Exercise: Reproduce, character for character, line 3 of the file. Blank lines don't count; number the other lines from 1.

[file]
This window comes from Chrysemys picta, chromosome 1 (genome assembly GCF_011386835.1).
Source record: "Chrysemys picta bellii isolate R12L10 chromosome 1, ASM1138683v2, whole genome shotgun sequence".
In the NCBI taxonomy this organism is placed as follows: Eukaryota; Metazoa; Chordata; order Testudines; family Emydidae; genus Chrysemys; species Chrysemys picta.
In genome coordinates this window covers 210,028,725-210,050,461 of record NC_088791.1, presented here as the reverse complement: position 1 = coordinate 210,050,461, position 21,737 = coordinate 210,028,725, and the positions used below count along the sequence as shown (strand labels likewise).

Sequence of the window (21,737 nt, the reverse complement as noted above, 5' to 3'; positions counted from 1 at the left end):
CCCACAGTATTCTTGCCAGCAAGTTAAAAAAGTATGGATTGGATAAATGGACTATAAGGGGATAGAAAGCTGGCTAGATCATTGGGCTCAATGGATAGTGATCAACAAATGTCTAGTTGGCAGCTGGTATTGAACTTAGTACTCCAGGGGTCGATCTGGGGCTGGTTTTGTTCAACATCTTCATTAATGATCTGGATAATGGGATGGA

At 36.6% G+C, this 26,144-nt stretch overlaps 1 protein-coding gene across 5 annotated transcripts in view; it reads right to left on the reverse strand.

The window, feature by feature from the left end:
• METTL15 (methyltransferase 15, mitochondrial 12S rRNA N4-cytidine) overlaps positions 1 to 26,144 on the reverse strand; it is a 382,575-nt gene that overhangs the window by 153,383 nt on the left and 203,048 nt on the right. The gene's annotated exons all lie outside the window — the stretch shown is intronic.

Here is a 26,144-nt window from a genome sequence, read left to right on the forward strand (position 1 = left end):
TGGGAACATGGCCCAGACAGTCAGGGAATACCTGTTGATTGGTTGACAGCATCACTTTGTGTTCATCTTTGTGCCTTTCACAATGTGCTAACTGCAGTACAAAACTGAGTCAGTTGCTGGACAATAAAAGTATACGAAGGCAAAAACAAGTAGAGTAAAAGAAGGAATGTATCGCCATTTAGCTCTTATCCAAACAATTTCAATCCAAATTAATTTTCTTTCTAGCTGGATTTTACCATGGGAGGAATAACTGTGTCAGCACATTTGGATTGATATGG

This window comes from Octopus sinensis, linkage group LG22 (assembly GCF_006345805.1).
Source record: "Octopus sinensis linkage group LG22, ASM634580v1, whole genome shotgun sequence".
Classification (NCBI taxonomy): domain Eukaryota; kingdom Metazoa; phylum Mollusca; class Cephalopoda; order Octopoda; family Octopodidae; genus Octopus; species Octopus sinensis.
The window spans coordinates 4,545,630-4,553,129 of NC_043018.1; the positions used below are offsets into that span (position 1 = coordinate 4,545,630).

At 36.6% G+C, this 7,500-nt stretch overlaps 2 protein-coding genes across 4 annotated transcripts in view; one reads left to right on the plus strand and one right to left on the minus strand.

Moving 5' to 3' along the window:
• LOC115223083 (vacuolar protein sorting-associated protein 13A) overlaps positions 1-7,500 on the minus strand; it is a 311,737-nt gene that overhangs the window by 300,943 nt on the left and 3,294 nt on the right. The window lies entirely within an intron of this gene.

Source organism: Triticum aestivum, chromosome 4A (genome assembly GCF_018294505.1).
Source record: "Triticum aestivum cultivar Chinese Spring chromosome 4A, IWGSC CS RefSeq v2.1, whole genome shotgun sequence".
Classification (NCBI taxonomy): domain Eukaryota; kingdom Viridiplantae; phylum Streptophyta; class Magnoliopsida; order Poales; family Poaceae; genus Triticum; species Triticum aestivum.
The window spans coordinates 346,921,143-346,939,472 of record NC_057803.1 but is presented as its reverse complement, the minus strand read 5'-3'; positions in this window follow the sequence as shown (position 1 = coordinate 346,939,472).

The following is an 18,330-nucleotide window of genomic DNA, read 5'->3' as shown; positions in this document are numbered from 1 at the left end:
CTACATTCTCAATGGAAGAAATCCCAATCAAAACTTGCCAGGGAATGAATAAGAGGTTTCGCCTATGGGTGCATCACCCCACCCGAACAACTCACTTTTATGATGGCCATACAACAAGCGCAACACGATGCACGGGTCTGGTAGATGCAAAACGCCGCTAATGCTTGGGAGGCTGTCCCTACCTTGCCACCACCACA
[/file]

In the NCBI taxonomy this organism is placed as follows: Eukaryota; Metazoa; Chordata; order Testudines; family Emydidae; genus Chrysemys; species Chrysemys picta.